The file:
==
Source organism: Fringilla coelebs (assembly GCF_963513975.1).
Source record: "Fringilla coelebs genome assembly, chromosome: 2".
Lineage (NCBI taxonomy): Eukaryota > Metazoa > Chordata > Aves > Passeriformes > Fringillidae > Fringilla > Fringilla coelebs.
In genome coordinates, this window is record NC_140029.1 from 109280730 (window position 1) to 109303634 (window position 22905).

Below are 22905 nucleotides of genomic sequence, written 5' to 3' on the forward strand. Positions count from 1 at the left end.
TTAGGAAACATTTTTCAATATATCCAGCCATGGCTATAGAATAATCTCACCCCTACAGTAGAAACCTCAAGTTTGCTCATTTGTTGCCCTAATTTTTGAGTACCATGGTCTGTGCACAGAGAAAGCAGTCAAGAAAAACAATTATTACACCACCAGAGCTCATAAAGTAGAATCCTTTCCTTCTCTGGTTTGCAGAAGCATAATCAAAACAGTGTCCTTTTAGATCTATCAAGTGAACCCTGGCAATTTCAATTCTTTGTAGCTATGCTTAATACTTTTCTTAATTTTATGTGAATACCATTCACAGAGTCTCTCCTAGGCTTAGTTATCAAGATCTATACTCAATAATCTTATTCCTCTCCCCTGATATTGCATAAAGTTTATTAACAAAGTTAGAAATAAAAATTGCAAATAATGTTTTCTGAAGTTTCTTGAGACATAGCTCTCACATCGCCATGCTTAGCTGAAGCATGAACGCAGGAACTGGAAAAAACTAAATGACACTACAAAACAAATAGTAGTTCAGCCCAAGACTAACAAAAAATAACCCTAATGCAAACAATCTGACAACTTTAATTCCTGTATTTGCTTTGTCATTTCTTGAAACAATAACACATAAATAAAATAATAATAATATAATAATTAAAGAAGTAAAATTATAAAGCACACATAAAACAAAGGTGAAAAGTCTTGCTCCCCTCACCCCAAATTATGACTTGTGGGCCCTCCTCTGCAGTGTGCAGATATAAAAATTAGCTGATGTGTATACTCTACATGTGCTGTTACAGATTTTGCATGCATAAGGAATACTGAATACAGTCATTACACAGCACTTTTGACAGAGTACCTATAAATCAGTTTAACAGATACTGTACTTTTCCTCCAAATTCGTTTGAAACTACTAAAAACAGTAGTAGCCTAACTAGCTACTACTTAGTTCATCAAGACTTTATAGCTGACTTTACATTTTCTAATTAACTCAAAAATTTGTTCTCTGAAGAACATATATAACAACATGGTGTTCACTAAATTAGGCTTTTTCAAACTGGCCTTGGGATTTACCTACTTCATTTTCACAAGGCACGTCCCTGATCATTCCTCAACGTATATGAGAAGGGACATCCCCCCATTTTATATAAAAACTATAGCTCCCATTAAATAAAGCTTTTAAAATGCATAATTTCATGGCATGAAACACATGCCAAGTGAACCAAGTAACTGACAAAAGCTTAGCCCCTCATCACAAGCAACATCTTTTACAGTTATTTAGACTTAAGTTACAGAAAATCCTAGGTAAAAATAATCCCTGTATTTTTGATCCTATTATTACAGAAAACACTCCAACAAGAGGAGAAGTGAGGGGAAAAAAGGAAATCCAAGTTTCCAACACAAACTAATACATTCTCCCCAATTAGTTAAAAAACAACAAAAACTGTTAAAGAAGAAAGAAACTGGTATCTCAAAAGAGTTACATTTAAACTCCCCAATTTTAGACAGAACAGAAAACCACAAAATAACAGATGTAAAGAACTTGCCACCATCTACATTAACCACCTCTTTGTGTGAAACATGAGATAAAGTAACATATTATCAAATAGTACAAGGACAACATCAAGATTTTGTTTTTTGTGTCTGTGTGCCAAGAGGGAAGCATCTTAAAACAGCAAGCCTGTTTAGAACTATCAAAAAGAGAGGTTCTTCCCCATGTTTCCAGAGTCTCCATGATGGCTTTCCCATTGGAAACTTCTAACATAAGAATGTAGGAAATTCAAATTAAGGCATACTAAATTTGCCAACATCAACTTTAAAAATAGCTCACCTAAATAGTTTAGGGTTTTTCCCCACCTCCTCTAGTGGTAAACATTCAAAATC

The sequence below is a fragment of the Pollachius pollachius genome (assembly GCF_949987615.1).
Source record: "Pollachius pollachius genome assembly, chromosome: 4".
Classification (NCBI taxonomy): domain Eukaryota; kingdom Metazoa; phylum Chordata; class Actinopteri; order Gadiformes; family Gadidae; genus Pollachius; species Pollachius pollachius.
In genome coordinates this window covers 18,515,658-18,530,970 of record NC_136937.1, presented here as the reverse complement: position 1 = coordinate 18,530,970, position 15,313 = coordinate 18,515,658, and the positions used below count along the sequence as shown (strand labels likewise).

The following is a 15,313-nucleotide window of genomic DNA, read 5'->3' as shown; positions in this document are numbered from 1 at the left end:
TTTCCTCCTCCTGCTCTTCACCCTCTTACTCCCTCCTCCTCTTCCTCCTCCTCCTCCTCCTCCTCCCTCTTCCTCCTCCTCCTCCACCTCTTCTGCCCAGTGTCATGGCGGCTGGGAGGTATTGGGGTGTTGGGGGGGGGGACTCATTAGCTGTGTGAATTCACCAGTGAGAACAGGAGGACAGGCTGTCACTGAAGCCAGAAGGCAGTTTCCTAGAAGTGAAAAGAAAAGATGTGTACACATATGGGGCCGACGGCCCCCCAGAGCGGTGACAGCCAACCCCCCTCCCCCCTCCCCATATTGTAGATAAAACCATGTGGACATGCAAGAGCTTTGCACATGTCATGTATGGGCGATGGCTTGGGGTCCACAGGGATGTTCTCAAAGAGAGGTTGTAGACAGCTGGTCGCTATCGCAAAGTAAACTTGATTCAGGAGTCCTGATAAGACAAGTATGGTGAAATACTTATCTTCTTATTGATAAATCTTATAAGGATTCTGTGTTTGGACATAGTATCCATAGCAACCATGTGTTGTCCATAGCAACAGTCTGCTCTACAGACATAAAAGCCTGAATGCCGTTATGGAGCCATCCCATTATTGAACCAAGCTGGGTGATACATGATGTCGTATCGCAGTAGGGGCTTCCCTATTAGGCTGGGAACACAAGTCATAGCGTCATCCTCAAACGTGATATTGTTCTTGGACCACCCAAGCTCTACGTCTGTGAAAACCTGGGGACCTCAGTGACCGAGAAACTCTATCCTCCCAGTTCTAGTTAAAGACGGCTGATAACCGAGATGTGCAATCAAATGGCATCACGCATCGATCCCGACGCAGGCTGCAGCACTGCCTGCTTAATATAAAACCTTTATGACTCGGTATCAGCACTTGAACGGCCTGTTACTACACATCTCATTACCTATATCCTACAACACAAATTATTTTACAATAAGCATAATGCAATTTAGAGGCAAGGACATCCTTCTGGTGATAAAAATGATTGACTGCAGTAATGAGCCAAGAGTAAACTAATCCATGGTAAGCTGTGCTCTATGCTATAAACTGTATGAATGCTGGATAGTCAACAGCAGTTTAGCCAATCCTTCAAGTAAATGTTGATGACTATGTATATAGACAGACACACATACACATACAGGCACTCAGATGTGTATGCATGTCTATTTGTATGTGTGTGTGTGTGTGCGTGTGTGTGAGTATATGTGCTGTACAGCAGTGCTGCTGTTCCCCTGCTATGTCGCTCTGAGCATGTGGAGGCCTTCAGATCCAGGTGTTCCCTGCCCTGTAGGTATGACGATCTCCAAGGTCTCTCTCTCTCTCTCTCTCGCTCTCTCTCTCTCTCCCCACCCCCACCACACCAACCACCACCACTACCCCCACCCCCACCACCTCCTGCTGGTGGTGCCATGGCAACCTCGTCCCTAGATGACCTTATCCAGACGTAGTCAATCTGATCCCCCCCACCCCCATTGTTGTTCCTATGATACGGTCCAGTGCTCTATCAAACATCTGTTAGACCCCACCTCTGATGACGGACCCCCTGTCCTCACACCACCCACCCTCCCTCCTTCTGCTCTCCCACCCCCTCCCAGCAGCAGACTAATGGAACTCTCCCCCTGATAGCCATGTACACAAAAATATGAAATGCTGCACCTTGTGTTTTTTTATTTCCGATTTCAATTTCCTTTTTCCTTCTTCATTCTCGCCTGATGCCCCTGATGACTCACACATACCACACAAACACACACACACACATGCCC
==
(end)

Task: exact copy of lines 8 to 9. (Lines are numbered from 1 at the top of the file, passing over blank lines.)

Source record: "Pollachius pollachius genome assembly, chromosome: 4".
Classification (NCBI taxonomy): domain Eukaryota; kingdom Metazoa; phylum Chordata; class Actinopteri; order Gadiformes; family Gadidae; genus Pollachius; species Pollachius pollachius.